13 gates of the Walled City were built to keep the grand city of Lahore safe from invaders. Each gate had a specific purpose and department allocated to it. Many of the gates today only exist in the pages of dusty old books. Some destroyed by the British and some by time.
Our journey today begins at Dilli Darwaza, or Delhi Gate. Constructed during the reign of Akbar in the Eastern part of the city. It was one of the busiest entrances, primarily because it was the route used by Royalty to reach the Lahore fort. The path is known as the Shahi Guzargah or the Royal Trail. The surrounding area houses many buildings of historical significance like the Royal hamaams/bath and the Wazir Khan mosque that is one of the jewels in the crown.
Masjid Wazir Khan
The construction of this mosque began in 1634, and it took 7 years to complete. It is a work of art and it features a style of mosaic that is known as kash i kaari (from the city of kashan in Iran). The exterior and the interior of the mosque borrow heavily from Persian architecture and this can be seen throughout and very prominently in its choice of colours and motifs. The inside of the largest dome is richly decorated with frescoes that depict the allusion of what Paradise is. The mosque was commissioned by the court’s chief Hakeem/ Physician Alim Uddin Ansari. He was known known as Wazir khan and later became the Viceroy of Punjab.
Wazir Khan owned considerable land around Delhi Gate and one of the main reasons for the construction of the mosque was also to encompass and secure the shrine of Miran Badhah, a 13th century Sufi saint who had come from Persia.
The mosque also include an area for shops and these were mostly bookbinders or calligraphers. The entrance of the mosque is decorated with Persian calligraphy which was the official language of the courts during the Mughal Era. The calligraphy inside is in Arabic, and features Islamic texts and verses from the Quran. The name of the calligraphist Yusuf Kashmiri are also inscribed alongwith the year. It stands today resplendent in its grandeur and glory.
(Masjid Wazir Khan)
Named after the Mughal Emperor Shah Alam, the Shah Alam Gate no longer exists. It was situated between Mochi (cobbler) Gate and Lahori Gate. It used to be known as the “Berwala Gate”, and it was burned down during the 1947 partition riots. In its place is the Shah Alam Chowk or intersection and this is the location of Shah Alam Market. The locals say it in one breath and most people just pronounce it as Shalmi Market. It is one of Lahore’s biggest commercial markets and there is nothing you cannot find at Shah Alam Market, including any siblings lost in a mela! Bang in the middle of the road, is a mosque. It is just there with roads on both sides. It is a small structure and this mosque is known as Masjid Shab Bhar.
Allama Iqbal the famous poet wrote a verse which has now become timeless to the strange events that unfolded to build this mosque.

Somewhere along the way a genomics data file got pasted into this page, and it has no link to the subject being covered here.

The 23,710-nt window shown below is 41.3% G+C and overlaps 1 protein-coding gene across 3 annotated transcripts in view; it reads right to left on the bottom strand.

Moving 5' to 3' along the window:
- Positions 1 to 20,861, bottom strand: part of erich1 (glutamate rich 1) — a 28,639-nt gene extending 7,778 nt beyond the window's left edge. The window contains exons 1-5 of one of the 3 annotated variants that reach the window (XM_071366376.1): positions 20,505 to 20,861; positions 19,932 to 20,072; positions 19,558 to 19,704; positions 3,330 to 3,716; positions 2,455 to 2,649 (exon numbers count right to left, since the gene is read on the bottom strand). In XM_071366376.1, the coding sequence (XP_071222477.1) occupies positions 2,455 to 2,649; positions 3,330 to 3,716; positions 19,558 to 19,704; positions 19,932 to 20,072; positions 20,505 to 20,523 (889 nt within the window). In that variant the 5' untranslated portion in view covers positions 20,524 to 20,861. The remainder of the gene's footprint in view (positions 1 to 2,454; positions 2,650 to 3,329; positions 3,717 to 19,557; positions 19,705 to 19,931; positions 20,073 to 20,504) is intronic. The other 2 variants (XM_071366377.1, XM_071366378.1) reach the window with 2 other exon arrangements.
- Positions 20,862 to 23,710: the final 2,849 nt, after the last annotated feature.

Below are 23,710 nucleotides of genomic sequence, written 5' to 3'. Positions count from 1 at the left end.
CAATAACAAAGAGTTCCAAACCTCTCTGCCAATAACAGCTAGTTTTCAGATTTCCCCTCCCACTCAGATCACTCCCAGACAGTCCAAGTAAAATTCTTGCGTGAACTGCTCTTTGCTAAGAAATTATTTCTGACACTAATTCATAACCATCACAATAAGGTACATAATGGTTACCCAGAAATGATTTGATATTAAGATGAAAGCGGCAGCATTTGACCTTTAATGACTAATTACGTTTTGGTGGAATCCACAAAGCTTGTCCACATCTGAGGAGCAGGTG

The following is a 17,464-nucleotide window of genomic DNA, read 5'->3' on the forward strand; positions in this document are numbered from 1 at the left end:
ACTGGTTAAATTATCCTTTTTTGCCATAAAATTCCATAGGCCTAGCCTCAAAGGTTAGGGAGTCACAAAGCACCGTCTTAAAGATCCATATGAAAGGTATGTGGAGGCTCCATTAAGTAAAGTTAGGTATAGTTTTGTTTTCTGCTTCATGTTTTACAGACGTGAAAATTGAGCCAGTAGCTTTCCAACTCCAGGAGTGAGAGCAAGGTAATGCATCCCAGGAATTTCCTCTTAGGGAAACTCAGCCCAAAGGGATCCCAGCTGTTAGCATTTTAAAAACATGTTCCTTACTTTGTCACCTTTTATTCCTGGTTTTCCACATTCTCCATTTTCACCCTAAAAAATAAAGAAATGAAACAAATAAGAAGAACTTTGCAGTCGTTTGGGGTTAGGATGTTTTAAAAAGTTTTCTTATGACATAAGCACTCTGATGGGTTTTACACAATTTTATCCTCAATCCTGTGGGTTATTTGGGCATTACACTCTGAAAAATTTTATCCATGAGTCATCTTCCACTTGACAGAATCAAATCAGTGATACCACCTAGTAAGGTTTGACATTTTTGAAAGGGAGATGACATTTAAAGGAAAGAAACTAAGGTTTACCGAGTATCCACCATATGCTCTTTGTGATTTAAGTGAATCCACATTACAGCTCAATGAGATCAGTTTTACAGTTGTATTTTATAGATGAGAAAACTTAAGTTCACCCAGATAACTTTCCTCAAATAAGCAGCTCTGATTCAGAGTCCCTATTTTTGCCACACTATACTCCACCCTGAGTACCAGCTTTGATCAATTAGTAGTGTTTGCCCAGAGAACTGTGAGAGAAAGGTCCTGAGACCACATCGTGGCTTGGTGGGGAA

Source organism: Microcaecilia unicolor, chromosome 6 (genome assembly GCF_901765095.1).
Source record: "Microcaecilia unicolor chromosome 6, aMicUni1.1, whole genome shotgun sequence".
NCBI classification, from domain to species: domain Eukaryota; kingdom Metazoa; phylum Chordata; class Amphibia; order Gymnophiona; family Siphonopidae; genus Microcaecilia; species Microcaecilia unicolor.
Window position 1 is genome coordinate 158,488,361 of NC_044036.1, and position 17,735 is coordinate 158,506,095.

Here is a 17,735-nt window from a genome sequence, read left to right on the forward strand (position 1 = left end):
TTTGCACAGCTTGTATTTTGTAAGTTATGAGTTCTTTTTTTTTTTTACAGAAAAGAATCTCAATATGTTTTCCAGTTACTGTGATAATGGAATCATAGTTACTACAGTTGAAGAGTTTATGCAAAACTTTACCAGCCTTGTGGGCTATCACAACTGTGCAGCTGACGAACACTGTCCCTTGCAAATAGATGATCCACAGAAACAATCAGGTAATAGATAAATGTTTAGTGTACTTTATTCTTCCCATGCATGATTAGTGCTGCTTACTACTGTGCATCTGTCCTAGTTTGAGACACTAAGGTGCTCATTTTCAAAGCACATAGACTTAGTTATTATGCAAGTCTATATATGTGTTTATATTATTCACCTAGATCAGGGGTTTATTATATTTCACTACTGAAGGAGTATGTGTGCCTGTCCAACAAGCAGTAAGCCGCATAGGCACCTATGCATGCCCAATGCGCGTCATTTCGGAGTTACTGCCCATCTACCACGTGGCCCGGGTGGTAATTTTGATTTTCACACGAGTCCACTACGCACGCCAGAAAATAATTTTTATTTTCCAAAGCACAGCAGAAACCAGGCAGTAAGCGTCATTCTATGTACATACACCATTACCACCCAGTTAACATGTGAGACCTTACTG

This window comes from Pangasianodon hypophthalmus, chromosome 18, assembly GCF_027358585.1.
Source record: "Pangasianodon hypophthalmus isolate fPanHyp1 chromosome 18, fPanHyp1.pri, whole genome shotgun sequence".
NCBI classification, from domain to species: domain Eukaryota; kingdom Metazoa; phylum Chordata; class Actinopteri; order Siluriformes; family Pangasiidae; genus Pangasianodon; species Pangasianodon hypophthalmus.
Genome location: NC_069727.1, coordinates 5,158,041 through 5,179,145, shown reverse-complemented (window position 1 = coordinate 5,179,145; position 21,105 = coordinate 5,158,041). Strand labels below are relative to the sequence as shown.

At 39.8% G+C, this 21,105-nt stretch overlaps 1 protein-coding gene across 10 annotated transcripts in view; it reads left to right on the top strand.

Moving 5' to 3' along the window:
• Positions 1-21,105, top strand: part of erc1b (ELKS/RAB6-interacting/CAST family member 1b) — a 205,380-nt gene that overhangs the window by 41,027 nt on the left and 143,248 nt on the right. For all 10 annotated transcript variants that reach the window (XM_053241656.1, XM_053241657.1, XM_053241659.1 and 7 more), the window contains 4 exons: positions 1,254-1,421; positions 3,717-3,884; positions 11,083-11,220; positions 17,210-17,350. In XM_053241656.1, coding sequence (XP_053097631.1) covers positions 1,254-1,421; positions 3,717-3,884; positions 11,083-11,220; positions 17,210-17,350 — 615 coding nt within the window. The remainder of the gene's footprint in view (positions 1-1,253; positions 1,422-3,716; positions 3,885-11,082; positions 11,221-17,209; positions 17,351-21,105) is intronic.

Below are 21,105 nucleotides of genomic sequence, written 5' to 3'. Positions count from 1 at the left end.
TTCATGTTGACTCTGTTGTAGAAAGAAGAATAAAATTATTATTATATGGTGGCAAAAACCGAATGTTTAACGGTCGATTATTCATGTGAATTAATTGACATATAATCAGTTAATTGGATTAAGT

مسجد تو بنا دی شب بھر میں ایماں کی حرارت والوں نے
من اپنا پرانا پاپی تھا برسوں میں نمازی بن نہ سکا
Masjid to bana di shab bhar mai, Imaan ki hararat waalon nai
Mann apna purana papi tha, basrson mai namazi ban na saka.
The mosque was built in a single night by the fervour of the believers
We are sinners from ages, time could not make us pious.
During the British rule, this little unclaimed plot of land became a heated dispute amongst the Hindus and Muslims. The Hindus wanted to build a temple, and the Muslims wanted to build a mosque. The area was heavily populated by Hindu and Sikh merchants at the time. But despite that it just became a matter of spite and it was decided that the matter would be put to the court. The ruling of the British judge was that he would come and inspect the property the next day, before he passed his ruling. Overnight, the Muslim community under the leadership of a local Pehlwan, poled all their resources and built the mosque. The next morning when the British Judge came to inspect the property, he saw a Mosque standing before hi.The law stated that places of worship cannot be demolished, and so the Mosque stayed. The words shaab bhar, literally mean throughout the night.
(Masjid Shab bhar)
The Badshahi Masjid or the Emperor’s Mosque is one of Lahore’s iconic landmarks. It is the second largest mosque in Pakistan, and it was constructed in 1671. It was commissioned by the Emperor Aurangzeb and it took two years to build. It has a red sandstone veneer which attributes to it rosy pink hue. the finest marble was used exclusively in the construction. The main entrance faces the Alamgiri gate of Lahore fort in the west and Roshnai gate in the south. The famous poet Alam Iqbal’s tomb is located at the main entrance. When Ranjit Singh captured Lahore, he converted it into stables and quarters for his soldiers.
When the British seized power, they demolished the inner study hujras/rooms (after the 1857rebellion) with the claim that they did not want them to be used for “anti-British” activities.
The Badshahi Masjid is a UNESCO World Heritage site.
Its architecture is similar to Shah Jehan’s Jama Masjid of Delhi, but on a much grander scale. The interior of the mosque has intricate carvings in the style of Manbatkari/ stucco tracery, frescoes and inlaid marble work and panelling. Very different from the kashikari of Wazir Khan mosque. Only two inscrptions have been etched on the Mosque, at the entrance and in the main prayer chamber.
(The main entrance hallway of Badshahi Masjid)
(A view of Badshahi Masjid from Shish Mahal)
The quirkiness of Lahori’s has given birth to a few sayings and the one that suits is best is“Jinne Lahore nahi vekhiya, unnu kuch nahi vekhiya”, and that means He who has not seen Lahore, has seen nothing.